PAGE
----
2 Men Charged In Alleged Best Buy Thefts

MINNEAPOLIS (WCCO) — Two men are facing theft charges after police say they allegedly stole more than $10,000 of merchandise from Best Buy — where one of the men worked as a loss prevention specialist — and sold it on the Internet.

Colin Udvig, 24, of Bloomington, and Lee Lemond, 28, of Apple Valley, face two counts each of theft. Police say Udvig has been working at the Best Buy as a loss prevention employee, where part of his job duties were to monitor the store’s exit and check customer receipts for all merchandise leaving the store to ensure everything was paid for.

According to the store manager, for several months Udvig allowed Lemond to walk out of the store several times with merchandise from Best Buy — without paying for it.

The manager told police the two had stolen more than $10,000.

In an interview with police, Udvig admitted to stealing video game systems, computers, global positioning systems and other items, according to the criminal complaint. He also told police he and Lemond would keep some of the merchandise and sell others on Craigslist.

A list of items Udvig admitted to stealing from Best Buy, according to the complaint, had a total value of $11,087.37.

  • Alex V

    How did they manage to steal video game systems? All the expensive stuff at Best Buy is in locked cases. An employee has to unlock the case and walk the item up to the cash register for you. In other words, you don’t even get to touch a video game system or other expensive merchandise until it’s paid for.

    • Marlene

      not all best buy stores lock up the game systems, stores in mapelwood and rosevile have them out on the floor. you can just pick one up and walk it to the resigster yourself.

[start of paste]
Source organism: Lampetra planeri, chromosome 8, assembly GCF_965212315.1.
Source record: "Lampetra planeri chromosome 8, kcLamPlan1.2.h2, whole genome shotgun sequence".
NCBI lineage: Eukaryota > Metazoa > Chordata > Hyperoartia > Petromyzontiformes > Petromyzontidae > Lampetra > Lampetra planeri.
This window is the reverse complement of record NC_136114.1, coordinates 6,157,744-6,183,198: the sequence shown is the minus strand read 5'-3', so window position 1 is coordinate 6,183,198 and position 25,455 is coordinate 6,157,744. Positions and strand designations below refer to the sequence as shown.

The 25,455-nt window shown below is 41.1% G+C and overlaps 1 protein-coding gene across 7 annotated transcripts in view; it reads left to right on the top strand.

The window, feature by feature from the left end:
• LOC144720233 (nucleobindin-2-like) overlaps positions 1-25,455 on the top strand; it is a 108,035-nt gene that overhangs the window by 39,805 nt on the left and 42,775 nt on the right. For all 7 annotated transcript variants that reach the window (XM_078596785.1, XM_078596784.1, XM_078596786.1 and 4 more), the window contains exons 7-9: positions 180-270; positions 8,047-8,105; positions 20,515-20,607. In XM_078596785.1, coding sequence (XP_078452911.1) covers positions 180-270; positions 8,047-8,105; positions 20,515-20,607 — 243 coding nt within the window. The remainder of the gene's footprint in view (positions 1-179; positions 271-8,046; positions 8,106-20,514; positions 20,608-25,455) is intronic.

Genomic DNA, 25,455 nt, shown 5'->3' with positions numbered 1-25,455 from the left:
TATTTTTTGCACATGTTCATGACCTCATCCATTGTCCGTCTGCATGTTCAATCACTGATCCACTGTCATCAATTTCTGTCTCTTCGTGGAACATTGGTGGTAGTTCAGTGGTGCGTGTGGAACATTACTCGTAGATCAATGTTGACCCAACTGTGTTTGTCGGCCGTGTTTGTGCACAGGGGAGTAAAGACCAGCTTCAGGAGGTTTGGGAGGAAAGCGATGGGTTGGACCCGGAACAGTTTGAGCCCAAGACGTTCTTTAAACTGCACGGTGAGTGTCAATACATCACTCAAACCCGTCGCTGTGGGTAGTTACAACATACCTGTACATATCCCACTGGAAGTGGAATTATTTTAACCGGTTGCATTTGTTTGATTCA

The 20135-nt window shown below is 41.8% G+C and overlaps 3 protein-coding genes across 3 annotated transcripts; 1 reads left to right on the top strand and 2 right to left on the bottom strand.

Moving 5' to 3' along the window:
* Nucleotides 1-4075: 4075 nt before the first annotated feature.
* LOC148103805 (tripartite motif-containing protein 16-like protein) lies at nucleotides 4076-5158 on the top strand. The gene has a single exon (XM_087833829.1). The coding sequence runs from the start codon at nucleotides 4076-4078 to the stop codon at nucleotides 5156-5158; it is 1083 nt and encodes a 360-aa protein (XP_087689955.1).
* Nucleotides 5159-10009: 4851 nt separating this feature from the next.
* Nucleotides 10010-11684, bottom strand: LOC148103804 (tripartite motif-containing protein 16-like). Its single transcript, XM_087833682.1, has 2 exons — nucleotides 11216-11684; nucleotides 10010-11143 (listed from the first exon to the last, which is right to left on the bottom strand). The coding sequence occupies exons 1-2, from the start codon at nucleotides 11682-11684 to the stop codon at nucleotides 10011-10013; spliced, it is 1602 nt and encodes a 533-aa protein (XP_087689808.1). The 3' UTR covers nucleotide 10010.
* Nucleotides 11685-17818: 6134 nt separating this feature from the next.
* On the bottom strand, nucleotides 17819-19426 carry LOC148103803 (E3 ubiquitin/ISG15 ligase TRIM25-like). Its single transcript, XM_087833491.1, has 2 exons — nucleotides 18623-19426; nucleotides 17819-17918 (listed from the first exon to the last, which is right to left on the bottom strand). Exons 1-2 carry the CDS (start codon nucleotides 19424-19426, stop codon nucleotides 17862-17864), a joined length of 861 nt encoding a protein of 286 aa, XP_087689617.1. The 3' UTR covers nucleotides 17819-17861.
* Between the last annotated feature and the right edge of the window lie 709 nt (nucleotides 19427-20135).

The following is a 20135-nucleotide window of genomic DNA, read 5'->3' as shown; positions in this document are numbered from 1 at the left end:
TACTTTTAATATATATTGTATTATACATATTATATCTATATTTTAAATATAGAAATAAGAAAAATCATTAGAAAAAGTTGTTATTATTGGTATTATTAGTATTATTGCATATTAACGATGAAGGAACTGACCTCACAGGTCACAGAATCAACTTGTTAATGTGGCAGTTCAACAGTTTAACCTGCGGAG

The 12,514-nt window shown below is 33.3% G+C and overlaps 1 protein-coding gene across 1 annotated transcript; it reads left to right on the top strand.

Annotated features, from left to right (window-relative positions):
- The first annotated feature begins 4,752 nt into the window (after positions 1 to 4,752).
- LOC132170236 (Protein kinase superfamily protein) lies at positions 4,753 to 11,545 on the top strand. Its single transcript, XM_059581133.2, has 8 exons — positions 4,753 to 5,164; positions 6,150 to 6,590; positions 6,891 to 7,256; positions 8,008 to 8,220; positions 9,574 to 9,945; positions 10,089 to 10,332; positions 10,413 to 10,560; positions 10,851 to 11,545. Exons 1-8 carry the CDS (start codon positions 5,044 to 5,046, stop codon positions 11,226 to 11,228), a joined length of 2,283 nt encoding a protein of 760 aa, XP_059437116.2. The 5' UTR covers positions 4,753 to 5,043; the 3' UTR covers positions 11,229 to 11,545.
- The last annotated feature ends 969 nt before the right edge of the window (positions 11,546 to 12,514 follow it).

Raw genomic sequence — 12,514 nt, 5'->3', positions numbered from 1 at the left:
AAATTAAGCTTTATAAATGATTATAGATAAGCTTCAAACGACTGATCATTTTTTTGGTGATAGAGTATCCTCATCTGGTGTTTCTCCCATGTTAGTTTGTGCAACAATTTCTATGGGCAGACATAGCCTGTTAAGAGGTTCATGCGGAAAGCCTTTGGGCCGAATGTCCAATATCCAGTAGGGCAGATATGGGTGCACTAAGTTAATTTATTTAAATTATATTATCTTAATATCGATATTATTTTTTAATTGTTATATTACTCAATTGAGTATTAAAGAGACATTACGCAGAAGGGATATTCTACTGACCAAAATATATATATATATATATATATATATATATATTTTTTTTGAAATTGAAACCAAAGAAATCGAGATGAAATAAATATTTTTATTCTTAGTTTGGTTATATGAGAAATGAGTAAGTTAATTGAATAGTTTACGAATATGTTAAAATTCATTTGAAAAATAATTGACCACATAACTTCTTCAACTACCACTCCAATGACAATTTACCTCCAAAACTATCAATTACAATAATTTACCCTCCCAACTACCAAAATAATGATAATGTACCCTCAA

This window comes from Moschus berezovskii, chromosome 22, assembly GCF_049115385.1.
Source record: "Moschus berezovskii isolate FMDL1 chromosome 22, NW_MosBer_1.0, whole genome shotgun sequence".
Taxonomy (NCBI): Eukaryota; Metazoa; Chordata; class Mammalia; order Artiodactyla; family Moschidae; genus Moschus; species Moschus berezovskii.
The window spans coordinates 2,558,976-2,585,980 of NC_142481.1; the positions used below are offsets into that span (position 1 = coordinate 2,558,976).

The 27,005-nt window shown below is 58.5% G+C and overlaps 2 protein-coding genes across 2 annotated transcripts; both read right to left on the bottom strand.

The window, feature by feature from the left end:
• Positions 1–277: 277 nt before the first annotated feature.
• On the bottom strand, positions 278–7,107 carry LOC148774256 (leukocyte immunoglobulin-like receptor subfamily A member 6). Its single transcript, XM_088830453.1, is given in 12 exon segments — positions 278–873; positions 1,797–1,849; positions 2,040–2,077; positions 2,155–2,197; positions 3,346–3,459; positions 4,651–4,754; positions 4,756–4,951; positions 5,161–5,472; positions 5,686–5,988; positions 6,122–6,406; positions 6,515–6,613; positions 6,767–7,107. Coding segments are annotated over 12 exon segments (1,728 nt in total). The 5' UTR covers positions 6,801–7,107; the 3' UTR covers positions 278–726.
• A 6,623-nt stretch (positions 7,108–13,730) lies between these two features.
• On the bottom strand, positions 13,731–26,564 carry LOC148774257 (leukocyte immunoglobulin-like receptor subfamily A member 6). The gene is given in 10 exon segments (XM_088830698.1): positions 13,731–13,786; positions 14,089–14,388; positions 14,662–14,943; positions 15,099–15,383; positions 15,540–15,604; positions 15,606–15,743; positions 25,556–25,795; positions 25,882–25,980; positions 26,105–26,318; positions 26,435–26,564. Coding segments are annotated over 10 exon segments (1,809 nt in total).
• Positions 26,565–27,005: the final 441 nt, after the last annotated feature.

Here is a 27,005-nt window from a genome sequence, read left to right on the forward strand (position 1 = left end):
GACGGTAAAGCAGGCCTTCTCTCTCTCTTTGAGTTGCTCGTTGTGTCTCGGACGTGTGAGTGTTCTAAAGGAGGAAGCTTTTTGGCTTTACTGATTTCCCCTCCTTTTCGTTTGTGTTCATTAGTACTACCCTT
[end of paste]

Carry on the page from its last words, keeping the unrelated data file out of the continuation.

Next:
• Charles De Gull

    A crook will always find a way to steal something. And what becomes of the poor people who bought stolen goods on Craigslist? They’re guilty of a crime as well.

    • Todd G

      Idiotic statement right there. How would they know the items were stolen before this story broke?

  • john

    i dont know, good ?,… who ever is the supervisor manager there is stupid to let these employees get by with this for so long,

  • Todd

    Best Buy has had stacks of gaming systems in some stores out on the floor. When demand dropped, so did their security. As for the people that bought them, they are not guilty of a crime if they purchased them in good faith that the action was legal (there is a term for that, I can’t recall it off the top of my head). Third, why wait so long? Charges. If they nailed them right away for $200 worth of goods, it would be petty theft. Now that it is over $10,000… it is grand theft (and more newsworthy).

  • Monica

    U are right Todd..Ive seen systems just in the middle of the floor plenty of times. And at Target, I have even seen cases not LOCKED during the Christmas rush. So it was a little of both at this location.

  • Josh

    What ticks me off is i applied for a position at Best Buy and was turned down….glad they hired someone who was a better canidate…

  • Christine

    Unfortunately, the people that bought the items ‘in good faith’, although will not be charged with a crime, if there are records of their receiving the stolen goods, will have to return them to the police, as evidence, and eventually the items will be returned to Best Buy. I know this, as my poor 78 year old mother bought stolen goods at one time, and the police came knocking at her door and took all of the ‘wrapped, but stolen, Christmas presents from beneath her tree, that year. So not only was she out the $$ she’d paid, but her great grandchildren had no gifts. Thieves steal more than ‘stuff’.

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